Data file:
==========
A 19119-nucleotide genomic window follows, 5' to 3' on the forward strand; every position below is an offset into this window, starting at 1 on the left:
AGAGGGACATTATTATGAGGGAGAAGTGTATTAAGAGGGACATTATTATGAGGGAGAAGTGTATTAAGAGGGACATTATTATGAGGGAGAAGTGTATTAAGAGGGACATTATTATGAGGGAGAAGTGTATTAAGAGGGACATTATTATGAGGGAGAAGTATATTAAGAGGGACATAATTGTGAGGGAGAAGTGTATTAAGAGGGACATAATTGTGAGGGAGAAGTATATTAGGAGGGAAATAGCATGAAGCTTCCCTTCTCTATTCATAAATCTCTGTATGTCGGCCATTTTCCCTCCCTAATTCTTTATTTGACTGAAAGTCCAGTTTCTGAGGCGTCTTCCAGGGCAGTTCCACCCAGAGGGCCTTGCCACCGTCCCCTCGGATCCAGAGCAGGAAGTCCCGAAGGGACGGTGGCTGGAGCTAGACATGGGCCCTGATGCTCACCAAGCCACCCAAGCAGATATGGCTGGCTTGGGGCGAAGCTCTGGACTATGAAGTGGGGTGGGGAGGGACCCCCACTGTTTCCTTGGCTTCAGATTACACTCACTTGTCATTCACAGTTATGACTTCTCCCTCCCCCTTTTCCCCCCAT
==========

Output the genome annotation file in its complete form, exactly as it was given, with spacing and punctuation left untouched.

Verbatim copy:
A 19119-nucleotide genomic window follows, 5' to 3' on the forward strand; every position below is an offset into this window, starting at 1 on the left:
AGAGGGACATTATTATGAGGGAGAAGTGTATTAAGAGGGACATTATTATGAGGGAGAAGTGTATTAAGAGGGACATTATTATGAGGGAGAAGTGTATTAAGAGGGACATTATTATGAGGGAGAAGTGTATTAAGAGGGACATTATTATGAGGGAGAAGTATATTAAGAGGGACATAATTGTGAGGGAGAAGTGTATTAAGAGGGACATAATTGTGAGGGAGAAGTATATTAGGAGGGAAATAGCATGAAGCTTCCCTTCTCTATTCATAAATCTCTGTATGTCGGCCATTTTCCCTCCCTAATTCTTTATTTGACTGAAAGTCCAGTTTCTGAGGCGTCTTCCAGGGCAGTTCCACCCAGAGGGCCTTGCCACCGTCCCCTCGGATCCAGAGCAGGAAGTCCCGAAGGGACGGTGGCTGGAGCTAGACATGGGCCCTGATGCTCACCAAGCCACCCAAGCAGATATGGCTGGCTTGGGGCGAAGCTCTGGACTATGAAGTGGGGTGGGGAGGGACCCCCACTGTTTCCTTGGCTTCAGATTACACTCACTTGTCATTCACAGTTATGACTTCTCCCTCCCCCTTTTCCCCCCAT